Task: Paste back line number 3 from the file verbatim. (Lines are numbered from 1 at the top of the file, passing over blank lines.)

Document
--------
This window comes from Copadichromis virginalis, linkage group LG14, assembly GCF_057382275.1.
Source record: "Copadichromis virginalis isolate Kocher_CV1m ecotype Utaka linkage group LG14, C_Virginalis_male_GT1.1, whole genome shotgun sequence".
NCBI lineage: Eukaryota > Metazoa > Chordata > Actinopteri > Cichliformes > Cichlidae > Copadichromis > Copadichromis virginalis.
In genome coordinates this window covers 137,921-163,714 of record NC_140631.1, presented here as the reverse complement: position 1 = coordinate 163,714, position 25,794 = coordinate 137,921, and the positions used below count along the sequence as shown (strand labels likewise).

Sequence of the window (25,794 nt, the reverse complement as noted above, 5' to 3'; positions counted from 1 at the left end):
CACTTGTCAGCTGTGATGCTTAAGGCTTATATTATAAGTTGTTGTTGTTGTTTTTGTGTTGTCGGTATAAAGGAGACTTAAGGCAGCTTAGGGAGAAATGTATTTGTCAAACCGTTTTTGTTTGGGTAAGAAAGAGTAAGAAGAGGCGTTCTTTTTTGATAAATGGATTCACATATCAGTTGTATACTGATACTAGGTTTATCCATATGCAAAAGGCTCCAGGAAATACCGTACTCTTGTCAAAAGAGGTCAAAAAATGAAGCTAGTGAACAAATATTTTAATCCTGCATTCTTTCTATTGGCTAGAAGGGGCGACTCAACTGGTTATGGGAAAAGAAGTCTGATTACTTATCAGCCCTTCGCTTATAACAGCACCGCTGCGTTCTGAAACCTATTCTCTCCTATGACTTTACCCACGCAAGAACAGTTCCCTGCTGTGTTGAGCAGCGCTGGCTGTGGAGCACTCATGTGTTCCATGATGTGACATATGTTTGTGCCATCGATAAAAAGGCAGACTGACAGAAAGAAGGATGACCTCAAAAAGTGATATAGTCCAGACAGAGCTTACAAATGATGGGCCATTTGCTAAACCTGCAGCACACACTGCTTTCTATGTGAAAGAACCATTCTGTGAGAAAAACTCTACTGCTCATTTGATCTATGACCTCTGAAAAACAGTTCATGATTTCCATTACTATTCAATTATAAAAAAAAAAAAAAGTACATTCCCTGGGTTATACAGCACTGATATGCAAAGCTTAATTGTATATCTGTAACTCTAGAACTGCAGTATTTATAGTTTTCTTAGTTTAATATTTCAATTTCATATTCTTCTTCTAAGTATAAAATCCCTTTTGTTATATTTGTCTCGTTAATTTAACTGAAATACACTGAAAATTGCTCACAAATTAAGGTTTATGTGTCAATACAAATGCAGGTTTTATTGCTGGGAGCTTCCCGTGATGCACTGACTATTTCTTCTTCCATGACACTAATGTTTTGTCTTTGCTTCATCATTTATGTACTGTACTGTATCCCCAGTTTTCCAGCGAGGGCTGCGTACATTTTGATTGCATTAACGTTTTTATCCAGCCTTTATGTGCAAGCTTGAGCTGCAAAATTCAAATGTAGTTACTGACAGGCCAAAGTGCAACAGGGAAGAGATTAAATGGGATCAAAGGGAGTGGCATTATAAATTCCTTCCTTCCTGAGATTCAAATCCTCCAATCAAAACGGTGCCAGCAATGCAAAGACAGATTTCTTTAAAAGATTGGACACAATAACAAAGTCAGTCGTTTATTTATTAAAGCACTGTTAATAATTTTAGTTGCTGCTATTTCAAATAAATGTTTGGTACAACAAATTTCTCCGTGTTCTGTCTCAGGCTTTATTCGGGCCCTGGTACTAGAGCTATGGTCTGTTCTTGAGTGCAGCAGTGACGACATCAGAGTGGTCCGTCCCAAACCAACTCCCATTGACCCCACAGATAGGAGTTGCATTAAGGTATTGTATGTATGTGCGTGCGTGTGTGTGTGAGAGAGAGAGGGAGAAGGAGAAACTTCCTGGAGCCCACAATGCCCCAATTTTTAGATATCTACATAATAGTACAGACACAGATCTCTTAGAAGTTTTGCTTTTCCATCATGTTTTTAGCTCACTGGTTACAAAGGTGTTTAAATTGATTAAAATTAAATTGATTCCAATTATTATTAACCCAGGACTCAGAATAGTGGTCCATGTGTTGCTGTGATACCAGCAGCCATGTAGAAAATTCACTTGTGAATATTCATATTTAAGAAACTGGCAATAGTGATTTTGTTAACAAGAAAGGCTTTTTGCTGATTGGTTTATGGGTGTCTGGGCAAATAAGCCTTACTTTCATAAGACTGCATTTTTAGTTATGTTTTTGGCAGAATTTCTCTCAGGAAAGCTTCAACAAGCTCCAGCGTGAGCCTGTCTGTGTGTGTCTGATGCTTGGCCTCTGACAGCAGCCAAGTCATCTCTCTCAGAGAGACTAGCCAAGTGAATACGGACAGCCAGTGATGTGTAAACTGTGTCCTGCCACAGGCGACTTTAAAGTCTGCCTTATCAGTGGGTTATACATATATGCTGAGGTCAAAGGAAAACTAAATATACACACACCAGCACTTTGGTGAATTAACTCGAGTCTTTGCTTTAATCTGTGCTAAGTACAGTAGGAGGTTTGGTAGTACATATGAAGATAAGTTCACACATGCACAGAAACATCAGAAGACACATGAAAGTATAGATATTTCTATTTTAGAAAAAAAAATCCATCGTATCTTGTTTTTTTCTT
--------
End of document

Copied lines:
NCBI lineage: Eukaryota > Metazoa > Chordata > Actinopteri > Cichliformes > Cichlidae > Copadichromis > Copadichromis virginalis.